Is that gift you got online the real deal or a knock-off?  A new report issued by the Consumer Fraud Center shows some $2 billion worth of bogus products were sold online this holiday season, reportedly through the Amazon Marketplace mostly. The Center says online scammers have become sophisticated and often utilize public Internet marketplaces to cheat consumers.

Amazon Marketplace was tagged by the CFC as having the most issues. Amazon allows independent distributors to utilize its sales, warehousing and distribution systems. These fraudulent companies look and seem legitimate, and their products show up in Amazon boxes. But they are not the real thing.

The CFC says one company making hair-curling and manicure products was the victim of hundreds of counterfeit products. The company was hit with several hundred complaints about the products and found these consumers had purchased knock-off versions not covered by the company warranty.

Part of the confusion stems from consumers not being able to tell the difference between a legitimate manufacturer or retailer, and a re-seller (often fraudulent).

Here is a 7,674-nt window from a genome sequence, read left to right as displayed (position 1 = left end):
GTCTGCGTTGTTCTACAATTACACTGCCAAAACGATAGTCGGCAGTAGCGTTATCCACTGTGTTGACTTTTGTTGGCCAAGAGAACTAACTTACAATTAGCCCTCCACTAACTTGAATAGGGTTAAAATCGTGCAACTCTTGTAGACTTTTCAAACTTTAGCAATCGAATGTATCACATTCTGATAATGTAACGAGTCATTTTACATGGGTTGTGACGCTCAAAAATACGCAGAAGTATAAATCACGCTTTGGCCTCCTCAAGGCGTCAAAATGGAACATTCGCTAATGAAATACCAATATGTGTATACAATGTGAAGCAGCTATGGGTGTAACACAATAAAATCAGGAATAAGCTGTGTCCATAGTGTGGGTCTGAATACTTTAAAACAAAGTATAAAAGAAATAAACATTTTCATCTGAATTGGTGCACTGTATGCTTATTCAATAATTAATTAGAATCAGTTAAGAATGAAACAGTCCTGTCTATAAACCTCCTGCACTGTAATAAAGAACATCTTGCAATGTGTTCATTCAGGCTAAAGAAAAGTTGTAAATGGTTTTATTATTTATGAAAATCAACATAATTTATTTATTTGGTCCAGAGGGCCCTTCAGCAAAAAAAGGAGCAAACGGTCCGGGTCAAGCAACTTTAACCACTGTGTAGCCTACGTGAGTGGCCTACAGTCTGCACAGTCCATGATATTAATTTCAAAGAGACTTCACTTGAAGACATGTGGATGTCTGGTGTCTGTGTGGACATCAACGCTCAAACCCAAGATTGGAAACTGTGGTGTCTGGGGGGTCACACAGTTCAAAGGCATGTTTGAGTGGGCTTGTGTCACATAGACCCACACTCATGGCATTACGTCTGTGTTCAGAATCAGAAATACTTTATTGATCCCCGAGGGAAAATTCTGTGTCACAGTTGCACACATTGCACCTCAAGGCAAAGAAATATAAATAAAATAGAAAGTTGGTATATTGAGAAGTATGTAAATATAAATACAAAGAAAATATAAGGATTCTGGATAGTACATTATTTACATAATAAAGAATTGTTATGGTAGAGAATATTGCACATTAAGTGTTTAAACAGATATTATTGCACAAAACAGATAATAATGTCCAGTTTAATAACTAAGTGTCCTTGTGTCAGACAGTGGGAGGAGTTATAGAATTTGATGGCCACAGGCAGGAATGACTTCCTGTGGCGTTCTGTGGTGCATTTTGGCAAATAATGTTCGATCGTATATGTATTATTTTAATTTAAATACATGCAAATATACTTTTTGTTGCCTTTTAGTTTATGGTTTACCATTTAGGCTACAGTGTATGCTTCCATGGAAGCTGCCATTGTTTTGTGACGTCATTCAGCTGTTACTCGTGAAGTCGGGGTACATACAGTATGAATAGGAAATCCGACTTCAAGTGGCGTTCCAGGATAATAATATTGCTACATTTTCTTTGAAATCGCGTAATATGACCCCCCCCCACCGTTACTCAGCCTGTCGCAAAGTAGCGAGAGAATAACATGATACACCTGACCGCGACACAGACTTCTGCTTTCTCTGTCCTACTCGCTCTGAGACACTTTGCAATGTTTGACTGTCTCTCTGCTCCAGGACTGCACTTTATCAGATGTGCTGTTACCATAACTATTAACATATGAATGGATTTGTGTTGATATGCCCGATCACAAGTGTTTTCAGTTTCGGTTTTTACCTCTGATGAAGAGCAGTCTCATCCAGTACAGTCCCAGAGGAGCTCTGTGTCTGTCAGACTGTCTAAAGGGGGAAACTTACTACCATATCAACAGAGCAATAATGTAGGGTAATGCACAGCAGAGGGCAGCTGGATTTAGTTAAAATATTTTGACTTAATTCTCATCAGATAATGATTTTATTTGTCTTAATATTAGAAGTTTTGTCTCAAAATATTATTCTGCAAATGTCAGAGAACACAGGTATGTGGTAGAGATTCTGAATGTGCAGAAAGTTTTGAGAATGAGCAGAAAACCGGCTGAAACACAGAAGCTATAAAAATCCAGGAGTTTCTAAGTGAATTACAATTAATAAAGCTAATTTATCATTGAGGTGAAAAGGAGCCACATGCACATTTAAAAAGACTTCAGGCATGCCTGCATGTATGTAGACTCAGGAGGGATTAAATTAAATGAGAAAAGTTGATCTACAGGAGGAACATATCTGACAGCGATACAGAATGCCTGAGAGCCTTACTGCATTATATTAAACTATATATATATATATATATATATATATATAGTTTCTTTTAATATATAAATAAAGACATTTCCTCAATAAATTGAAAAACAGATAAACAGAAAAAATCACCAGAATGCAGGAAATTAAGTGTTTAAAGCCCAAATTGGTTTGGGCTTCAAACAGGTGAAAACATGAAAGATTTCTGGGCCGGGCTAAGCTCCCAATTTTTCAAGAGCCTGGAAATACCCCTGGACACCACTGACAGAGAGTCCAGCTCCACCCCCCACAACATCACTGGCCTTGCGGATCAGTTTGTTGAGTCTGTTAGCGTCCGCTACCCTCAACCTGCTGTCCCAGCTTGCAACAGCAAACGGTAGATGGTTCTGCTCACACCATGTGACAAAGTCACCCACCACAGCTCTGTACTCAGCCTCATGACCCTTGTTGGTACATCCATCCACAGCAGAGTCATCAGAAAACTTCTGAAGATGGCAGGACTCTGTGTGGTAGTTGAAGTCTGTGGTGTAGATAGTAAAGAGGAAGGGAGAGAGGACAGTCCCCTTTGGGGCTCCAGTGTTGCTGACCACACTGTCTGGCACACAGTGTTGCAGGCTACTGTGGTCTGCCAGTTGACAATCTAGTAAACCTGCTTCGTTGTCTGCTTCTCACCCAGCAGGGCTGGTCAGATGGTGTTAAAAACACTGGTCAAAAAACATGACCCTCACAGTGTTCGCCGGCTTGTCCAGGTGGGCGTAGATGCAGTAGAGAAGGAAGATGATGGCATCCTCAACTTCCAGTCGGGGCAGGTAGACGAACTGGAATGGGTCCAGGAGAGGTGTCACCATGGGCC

The Consumer Fraud Center has compiled a list of safety checkpoints for consumers when buying ANY online purchases:

  1. Beware of excessive discounts. If the site you are visiting offers a product for more than 20 to 30 percent off the normal retail price, it could be a scam.
  2. Do comparison shopping at a number of websites. Compare prices for the product you're looking for. If one or more sites offer a much bigger discount than most of the others, it's probably a knock-off company.
  3. Read the purchase confirmation email carefully. Your confirmation should come directly from the company you bought from. If the sales confirmation comes from Google, Gmail, Hotmail, Yahoo or other service, it's probably a scammer.
  4. Check the website you are shopping and the confirmation emails for spelling.  Grammatical errors and misspellings are often signs of scammers. It usually results from incorrect translations from Chinese to English. The CFC says most large-scale cyber purchasing scams originate in China.
  5. Once the product arrives, check to see if it has a serial number, and contact the legitimate manufacturer. Bogus manufacturers rarely bother to put unique serial numbers on each product.

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